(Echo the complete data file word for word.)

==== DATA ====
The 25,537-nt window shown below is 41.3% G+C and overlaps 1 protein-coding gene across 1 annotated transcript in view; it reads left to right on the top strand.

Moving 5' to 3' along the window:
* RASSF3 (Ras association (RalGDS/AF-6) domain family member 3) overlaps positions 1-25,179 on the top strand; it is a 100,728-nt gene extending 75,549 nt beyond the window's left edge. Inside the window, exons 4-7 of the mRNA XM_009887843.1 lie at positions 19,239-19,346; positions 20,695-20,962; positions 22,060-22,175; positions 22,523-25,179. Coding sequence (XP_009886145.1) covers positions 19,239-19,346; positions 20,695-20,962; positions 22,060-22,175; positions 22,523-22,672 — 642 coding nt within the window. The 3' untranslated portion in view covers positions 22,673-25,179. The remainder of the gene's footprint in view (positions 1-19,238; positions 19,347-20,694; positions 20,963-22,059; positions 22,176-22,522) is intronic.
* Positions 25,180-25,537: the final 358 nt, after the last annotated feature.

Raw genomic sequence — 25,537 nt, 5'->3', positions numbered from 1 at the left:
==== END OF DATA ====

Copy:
The 25,537-nt window shown below is 41.3% G+C and overlaps 1 protein-coding gene across 1 annotated transcript in view; it reads left to right on the top strand.

Moving 5' to 3' along the window:
* RASSF3 (Ras association (RalGDS/AF-6) domain family member 3) overlaps positions 1-25,179 on the top strand; it is a 100,728-nt gene extending 75,549 nt beyond the window's left edge. Inside the window, exons 4-7 of the mRNA XM_009887843.1 lie at positions 19,239-19,346; positions 20,695-20,962; positions 22,060-22,175; positions 22,523-25,179. Coding sequence (XP_009886145.1) covers positions 19,239-19,346; positions 20,695-20,962; positions 22,060-22,175; positions 22,523-22,672 — 642 coding nt within the window. The 3' untranslated portion in view covers positions 22,673-25,179. The remainder of the gene's footprint in view (positions 1-19,238; positions 19,347-20,694; positions 20,963-22,059; positions 22,176-22,522) is intronic.
* Positions 25,180-25,537: the final 358 nt, after the last annotated feature.

Raw genomic sequence — 25,537 nt, 5'->3', positions numbered from 1 at the left: